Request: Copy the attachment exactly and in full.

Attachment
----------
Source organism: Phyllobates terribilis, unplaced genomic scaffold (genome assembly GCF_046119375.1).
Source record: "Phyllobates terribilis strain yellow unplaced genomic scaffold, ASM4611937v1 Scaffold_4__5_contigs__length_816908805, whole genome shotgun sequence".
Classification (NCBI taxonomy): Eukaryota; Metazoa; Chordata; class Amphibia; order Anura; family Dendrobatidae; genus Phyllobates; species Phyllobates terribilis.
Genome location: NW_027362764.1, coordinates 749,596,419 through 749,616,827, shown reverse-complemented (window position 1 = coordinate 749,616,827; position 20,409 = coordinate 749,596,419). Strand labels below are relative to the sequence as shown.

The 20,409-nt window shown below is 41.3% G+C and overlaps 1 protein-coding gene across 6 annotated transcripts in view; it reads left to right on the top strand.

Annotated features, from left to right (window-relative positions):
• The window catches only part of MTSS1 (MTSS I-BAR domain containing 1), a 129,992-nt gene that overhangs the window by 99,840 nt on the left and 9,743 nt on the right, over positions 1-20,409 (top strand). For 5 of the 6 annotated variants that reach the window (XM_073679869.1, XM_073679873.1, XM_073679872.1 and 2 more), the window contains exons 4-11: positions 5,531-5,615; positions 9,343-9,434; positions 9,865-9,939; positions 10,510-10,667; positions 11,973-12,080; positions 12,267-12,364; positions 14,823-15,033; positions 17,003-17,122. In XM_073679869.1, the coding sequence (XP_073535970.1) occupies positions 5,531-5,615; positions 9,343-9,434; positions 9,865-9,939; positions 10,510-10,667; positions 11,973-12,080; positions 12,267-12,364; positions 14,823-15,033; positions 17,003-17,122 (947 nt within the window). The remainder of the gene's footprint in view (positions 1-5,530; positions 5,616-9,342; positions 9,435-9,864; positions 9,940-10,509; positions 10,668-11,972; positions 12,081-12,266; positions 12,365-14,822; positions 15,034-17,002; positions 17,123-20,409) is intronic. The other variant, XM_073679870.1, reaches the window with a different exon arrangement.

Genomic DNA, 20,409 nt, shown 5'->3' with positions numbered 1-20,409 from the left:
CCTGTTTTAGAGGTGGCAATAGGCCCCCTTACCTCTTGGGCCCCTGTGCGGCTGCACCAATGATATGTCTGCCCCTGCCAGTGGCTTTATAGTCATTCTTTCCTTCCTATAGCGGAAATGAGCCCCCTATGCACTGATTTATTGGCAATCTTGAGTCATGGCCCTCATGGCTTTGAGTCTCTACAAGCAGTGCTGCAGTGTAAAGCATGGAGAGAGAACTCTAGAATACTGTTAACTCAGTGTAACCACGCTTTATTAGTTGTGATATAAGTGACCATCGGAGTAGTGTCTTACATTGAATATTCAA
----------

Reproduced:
Source organism: Phyllobates terribilis, unplaced genomic scaffold (genome assembly GCF_046119375.1).
Source record: "Phyllobates terribilis strain yellow unplaced genomic scaffold, ASM4611937v1 Scaffold_4__5_contigs__length_816908805, whole genome shotgun sequence".
Classification (NCBI taxonomy): Eukaryota; Metazoa; Chordata; class Amphibia; order Anura; family Dendrobatidae; genus Phyllobates; species Phyllobates terribilis.
Genome location: NW_027362764.1, coordinates 749,596,419 through 749,616,827, shown reverse-complemented (window position 1 = coordinate 749,616,827; position 20,409 = coordinate 749,596,419). Strand labels below are relative to the sequence as shown.

The 20,409-nt window shown below is 41.3% G+C and overlaps 1 protein-coding gene across 6 annotated transcripts in view; it reads left to right on the top strand.

Annotated features, from left to right (window-relative positions):
• The window catches only part of MTSS1 (MTSS I-BAR domain containing 1), a 129,992-nt gene that overhangs the window by 99,840 nt on the left and 9,743 nt on the right, over positions 1-20,409 (top strand). For 5 of the 6 annotated variants that reach the window (XM_073679869.1, XM_073679873.1, XM_073679872.1 and 2 more), the window contains exons 4-11: positions 5,531-5,615; positions 9,343-9,434; positions 9,865-9,939; positions 10,510-10,667; positions 11,973-12,080; positions 12,267-12,364; positions 14,823-15,033; positions 17,003-17,122. In XM_073679869.1, the coding sequence (XP_073535970.1) occupies positions 5,531-5,615; positions 9,343-9,434; positions 9,865-9,939; positions 10,510-10,667; positions 11,973-12,080; positions 12,267-12,364; positions 14,823-15,033; positions 17,003-17,122 (947 nt within the window). The remainder of the gene's footprint in view (positions 1-5,530; positions 5,616-9,342; positions 9,435-9,864; positions 9,940-10,509; positions 10,668-11,972; positions 12,081-12,266; positions 12,365-14,822; positions 15,034-17,002; positions 17,123-20,409) is intronic. The other variant, XM_073679870.1, reaches the window with a different exon arrangement.

Genomic DNA, 20,409 nt, shown 5'->3' with positions numbered 1-20,409 from the left:
CCTGTTTTAGAGGTGGCAATAGGCCCCCTTACCTCTTGGGCCCCTGTGCGGCTGCACCAATGATATGTCTGCCCCTGCCAGTGGCTTTATAGTCATTCTTTCCTTCCTATAGCGGAAATGAGCCCCCTATGCACTGATTTATTGGCAATCTTGAGTCATGGCCCTCATGGCTTTGAGTCTCTACAAGCAGTGCTGCAGTGTAAAGCATGGAGAGAGAACTCTAGAATACTGTTAACTCAGTGTAACCACGCTTTATTAGTTGTGATATAAGTGACCATCGGAGTAGTGTCTTACATTGAATATTCAA